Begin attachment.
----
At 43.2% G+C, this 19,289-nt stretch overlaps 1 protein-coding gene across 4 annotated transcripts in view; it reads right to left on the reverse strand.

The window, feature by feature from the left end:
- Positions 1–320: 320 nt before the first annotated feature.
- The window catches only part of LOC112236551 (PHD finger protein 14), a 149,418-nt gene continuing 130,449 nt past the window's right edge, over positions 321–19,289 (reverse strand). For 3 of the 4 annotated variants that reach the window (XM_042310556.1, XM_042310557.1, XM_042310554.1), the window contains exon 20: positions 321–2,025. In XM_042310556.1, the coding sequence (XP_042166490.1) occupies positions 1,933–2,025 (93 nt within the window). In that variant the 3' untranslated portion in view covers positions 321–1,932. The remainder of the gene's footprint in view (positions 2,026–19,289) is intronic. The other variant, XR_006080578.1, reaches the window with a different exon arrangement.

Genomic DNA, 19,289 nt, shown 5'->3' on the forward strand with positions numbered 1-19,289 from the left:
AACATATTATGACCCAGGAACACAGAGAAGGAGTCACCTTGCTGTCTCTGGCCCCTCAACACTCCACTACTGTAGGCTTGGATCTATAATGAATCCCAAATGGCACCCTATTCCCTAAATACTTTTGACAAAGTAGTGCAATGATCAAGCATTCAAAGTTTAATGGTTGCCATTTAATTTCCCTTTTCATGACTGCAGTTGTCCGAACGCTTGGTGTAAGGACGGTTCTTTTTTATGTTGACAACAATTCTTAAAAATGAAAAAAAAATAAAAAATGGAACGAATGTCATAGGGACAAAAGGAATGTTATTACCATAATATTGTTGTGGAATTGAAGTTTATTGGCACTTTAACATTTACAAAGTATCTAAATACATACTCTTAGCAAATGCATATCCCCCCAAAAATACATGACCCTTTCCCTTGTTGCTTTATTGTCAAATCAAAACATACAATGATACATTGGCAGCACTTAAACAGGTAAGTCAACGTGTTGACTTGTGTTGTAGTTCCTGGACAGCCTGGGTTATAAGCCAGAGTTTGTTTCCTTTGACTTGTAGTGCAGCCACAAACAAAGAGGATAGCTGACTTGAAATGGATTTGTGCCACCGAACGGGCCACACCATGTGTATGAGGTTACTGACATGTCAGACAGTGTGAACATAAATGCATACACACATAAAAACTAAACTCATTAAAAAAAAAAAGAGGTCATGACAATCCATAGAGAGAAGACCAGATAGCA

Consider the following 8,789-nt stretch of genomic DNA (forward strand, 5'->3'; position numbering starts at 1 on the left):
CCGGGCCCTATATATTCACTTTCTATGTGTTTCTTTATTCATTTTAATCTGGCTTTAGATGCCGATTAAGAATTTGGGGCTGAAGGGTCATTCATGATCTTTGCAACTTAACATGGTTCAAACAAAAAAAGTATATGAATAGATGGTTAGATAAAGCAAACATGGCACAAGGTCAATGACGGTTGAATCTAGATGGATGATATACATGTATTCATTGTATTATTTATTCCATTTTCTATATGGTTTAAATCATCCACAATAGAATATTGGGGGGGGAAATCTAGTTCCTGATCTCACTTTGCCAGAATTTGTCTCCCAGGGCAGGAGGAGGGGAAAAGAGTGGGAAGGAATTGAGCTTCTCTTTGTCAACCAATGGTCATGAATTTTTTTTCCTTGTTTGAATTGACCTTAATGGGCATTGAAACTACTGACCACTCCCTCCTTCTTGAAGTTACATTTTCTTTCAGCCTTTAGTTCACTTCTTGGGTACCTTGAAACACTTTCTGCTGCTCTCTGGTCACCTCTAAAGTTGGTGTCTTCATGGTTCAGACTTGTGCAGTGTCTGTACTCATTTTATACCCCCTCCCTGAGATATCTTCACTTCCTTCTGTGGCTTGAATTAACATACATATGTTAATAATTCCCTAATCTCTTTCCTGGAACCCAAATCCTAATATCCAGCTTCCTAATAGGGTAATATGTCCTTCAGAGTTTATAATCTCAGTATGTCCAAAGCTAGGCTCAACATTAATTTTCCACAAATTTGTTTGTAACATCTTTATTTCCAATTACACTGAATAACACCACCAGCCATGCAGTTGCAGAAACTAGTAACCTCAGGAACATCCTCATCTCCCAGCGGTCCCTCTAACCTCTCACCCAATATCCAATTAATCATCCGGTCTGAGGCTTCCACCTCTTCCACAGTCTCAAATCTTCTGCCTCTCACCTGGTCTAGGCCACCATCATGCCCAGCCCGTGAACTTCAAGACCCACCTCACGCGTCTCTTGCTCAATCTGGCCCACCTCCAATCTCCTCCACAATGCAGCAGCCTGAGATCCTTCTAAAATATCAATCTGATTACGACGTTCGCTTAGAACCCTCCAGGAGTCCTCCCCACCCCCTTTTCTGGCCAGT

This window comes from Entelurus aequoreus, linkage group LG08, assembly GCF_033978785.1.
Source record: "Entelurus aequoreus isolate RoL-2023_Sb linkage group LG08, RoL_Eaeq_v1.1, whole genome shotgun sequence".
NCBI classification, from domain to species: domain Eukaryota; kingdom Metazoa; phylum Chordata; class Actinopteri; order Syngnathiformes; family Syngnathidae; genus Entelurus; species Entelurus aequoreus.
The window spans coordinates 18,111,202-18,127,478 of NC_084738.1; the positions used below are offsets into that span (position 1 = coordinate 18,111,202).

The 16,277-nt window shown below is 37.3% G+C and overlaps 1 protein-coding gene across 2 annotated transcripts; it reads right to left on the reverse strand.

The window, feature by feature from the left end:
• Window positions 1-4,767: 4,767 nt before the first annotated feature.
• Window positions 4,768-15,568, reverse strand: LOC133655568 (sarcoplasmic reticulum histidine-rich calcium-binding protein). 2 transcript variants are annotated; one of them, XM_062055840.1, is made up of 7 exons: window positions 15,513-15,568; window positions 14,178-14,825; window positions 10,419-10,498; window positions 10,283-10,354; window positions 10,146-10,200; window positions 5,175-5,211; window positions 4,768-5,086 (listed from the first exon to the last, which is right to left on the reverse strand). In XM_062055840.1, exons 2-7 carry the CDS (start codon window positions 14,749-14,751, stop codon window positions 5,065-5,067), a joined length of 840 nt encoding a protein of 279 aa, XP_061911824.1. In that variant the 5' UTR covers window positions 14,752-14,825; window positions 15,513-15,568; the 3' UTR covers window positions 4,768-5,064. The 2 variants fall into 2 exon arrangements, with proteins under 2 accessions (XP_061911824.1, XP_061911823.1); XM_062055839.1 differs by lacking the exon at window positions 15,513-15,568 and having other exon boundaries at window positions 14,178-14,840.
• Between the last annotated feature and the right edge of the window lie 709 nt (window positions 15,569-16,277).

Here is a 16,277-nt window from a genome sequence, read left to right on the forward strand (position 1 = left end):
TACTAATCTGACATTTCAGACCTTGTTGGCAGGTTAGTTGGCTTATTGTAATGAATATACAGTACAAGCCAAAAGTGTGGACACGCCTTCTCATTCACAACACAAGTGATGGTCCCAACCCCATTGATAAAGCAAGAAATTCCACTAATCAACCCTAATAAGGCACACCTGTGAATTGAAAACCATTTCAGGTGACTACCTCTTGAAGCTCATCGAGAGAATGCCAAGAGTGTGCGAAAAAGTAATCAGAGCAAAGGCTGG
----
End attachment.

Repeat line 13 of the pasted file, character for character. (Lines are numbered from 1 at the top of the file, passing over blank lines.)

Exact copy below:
The 16,277-nt window shown below is 37.3% G+C and overlaps 1 protein-coding gene across 2 annotated transcripts; it reads right to left on the reverse strand.